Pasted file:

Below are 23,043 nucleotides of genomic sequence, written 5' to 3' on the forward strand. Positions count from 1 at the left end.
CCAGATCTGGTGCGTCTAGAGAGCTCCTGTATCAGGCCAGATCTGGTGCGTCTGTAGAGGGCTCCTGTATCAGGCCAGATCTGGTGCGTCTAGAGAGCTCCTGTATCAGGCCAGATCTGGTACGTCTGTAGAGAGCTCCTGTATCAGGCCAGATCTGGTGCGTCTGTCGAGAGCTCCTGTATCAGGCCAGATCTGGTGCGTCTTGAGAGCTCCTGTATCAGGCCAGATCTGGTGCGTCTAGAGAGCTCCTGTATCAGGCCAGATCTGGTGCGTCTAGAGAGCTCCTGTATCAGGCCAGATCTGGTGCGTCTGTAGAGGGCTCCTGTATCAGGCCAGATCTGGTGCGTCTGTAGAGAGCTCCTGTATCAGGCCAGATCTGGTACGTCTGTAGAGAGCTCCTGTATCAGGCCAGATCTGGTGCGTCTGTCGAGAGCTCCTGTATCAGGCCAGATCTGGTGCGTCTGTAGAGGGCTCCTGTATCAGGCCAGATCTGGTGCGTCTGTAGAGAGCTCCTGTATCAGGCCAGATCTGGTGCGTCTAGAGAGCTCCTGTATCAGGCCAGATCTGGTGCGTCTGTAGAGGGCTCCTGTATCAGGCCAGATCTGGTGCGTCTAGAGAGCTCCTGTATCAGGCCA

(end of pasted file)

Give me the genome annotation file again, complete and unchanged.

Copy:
Below are 23,043 nucleotides of genomic sequence, written 5' to 3' on the forward strand. Positions count from 1 at the left end.
CCAGATCTGGTGCGTCTAGAGAGCTCCTGTATCAGGCCAGATCTGGTGCGTCTGTAGAGGGCTCCTGTATCAGGCCAGATCTGGTGCGTCTAGAGAGCTCCTGTATCAGGCCAGATCTGGTACGTCTGTAGAGAGCTCCTGTATCAGGCCAGATCTGGTGCGTCTGTCGAGAGCTCCTGTATCAGGCCAGATCTGGTGCGTCTTGAGAGCTCCTGTATCAGGCCAGATCTGGTGCGTCTAGAGAGCTCCTGTATCAGGCCAGATCTGGTGCGTCTAGAGAGCTCCTGTATCAGGCCAGATCTGGTGCGTCTGTAGAGGGCTCCTGTATCAGGCCAGATCTGGTGCGTCTGTAGAGAGCTCCTGTATCAGGCCAGATCTGGTACGTCTGTAGAGAGCTCCTGTATCAGGCCAGATCTGGTGCGTCTGTCGAGAGCTCCTGTATCAGGCCAGATCTGGTGCGTCTGTAGAGGGCTCCTGTATCAGGCCAGATCTGGTGCGTCTGTAGAGAGCTCCTGTATCAGGCCAGATCTGGTGCGTCTAGAGAGCTCCTGTATCAGGCCAGATCTGGTGCGTCTGTAGAGGGCTCCTGTATCAGGCCAGATCTGGTGCGTCTAGAGAGCTCCTGTATCAGGCCA